The Benedictus

The Benedictus
The Benedictus
    The Benedictus (Canticle of Zachary)
     Catholic_Encyclopedia The Benedictus (Canticle of Zachary)
    The Benedictus, given in Luke 1:68-79, is one of the three great canticles in the opening chapters of this Gospel, the other two being the Magnificat and Nunc dimittis. The Benedictus was the song of thanksgiving uttered by Zachary on the occasion of the birth of his son, St. John the Baptist. It is Jewish in form, but Christian in sentiment. The local colouring and nationalistic character of the first half are so noticeable that Loisy has conjectured that it existed previously as a simple psalm, which Zachary adapted, his additions being, he contends, easily discernible. (Revue d'hist. et de lit. relig., May-June, 1903, p. 289). There are, however, grave objections to this view, and an opposite theory has been put forth that the Benedictus was composed with special reference to the names of Elizabeth, Zachary, and John, for Elizabeth, Jusjurandum quod juravit; Zachary, Memorari (testamenti sui sancti); and John, Ad faciendam misericordiam.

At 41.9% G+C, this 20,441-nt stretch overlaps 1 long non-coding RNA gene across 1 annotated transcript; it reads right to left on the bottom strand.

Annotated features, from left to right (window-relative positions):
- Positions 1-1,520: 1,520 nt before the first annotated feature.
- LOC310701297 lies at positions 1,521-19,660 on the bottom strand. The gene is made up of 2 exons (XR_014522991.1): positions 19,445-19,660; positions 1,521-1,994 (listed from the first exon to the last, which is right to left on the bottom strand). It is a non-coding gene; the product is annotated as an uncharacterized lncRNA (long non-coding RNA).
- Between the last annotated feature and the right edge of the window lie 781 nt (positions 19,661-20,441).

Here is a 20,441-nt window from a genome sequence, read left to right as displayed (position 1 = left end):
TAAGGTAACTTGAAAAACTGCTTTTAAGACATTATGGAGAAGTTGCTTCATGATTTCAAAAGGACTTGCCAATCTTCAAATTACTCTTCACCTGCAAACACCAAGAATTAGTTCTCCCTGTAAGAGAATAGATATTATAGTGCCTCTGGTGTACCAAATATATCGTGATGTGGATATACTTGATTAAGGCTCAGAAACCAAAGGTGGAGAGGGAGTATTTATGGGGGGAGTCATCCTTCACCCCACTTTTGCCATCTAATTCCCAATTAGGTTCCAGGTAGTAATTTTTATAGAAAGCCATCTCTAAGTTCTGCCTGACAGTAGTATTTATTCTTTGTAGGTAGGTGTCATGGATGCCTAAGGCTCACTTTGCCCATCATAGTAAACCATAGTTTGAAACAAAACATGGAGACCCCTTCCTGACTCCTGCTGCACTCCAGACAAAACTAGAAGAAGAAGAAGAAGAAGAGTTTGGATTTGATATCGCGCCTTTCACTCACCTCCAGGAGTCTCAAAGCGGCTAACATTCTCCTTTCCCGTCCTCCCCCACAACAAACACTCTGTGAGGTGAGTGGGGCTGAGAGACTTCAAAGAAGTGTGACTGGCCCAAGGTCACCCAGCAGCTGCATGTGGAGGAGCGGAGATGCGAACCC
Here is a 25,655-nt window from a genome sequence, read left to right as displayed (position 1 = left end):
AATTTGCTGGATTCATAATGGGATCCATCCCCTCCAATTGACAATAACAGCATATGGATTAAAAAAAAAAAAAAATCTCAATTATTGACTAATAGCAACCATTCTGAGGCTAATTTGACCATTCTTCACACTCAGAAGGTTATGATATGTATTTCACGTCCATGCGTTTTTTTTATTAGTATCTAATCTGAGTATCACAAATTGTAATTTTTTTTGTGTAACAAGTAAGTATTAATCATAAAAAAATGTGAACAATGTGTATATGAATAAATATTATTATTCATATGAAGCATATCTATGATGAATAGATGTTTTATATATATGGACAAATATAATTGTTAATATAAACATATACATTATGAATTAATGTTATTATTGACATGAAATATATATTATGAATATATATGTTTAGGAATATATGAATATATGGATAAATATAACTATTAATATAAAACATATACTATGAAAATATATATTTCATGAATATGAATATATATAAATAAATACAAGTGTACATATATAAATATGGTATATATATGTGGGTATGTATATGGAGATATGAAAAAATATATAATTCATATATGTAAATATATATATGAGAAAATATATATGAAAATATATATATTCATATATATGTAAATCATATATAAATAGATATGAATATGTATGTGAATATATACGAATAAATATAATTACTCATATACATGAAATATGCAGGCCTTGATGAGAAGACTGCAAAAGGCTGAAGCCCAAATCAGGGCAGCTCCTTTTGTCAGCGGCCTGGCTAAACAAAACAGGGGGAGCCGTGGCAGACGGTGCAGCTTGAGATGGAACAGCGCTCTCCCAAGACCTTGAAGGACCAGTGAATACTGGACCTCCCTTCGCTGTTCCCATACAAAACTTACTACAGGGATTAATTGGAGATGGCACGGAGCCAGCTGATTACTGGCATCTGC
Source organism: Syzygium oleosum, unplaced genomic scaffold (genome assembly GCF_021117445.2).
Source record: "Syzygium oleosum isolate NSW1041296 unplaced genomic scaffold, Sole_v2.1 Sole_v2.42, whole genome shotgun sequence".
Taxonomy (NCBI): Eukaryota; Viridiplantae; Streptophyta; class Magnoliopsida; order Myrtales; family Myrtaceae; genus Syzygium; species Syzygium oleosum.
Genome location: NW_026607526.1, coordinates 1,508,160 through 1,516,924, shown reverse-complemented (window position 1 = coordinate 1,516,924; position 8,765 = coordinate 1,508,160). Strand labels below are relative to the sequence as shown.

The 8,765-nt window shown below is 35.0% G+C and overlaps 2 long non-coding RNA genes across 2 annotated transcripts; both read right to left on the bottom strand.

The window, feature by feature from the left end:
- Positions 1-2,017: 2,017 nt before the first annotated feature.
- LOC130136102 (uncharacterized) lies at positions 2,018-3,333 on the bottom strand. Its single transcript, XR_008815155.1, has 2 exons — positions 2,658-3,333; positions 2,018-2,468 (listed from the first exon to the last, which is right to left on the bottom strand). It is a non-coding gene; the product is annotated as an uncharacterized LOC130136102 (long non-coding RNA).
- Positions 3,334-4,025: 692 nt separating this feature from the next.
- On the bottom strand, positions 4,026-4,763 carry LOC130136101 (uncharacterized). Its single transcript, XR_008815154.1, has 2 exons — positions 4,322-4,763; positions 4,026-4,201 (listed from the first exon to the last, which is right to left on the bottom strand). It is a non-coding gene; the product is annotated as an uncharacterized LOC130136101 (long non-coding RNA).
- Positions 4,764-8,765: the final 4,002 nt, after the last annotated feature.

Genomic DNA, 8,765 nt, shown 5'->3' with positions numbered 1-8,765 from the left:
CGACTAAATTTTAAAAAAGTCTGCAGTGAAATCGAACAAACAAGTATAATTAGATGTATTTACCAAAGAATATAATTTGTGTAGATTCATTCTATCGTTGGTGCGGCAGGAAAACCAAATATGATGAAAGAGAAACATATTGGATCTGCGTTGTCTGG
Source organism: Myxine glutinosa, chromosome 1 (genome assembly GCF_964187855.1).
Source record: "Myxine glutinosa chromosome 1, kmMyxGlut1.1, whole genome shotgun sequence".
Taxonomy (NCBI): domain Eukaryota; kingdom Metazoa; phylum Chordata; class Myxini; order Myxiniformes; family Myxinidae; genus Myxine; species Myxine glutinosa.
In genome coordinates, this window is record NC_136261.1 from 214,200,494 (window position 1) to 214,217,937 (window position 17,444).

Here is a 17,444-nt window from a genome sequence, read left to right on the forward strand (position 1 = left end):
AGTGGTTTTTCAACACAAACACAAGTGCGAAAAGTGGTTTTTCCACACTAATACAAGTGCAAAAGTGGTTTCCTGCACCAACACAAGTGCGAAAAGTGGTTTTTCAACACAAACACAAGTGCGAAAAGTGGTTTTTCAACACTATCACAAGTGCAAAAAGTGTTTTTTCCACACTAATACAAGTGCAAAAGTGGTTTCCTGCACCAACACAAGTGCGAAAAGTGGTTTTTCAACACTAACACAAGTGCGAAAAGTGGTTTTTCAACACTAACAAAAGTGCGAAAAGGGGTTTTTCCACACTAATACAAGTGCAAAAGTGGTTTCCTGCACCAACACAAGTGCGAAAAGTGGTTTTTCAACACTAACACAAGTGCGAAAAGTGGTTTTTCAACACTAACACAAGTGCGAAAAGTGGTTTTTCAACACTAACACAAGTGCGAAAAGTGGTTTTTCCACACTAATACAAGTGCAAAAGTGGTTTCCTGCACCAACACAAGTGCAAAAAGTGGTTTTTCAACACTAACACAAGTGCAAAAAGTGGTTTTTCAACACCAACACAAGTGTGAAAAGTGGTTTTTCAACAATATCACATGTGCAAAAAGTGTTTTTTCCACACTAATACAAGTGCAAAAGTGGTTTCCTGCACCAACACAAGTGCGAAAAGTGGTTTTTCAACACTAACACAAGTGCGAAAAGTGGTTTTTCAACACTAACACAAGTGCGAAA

The whole canticle naturally falls into two parts. The first (verses 68-75) is a song of thanksgiving for the realization of the Messianic hopes of the Jewish nation; but to such realization is given a characteristically Christian tone. As of old, in the family of David, there was power to defend the nation against their enemies, now again that of which they had been so long deprived, and for which they had been yearning, was to be restored to them, but in a higher and spiritual sense. The horn is a sign of power, and the "horn of salvation" signified the power of delivering or "a mighty deliverance". While the Jews had impatiently borne the yoke of the Romans, they had continually sighed for the time when the House of David was to be their deliverer. The deliverance was now at hand, and was pointed to by Zachary as the fulfilment of God's oath to Abraham; but the fulfilment is described as a deliverance not for the sake of worldly power, but that "we may serve him without fear, in holiness and justice all our days".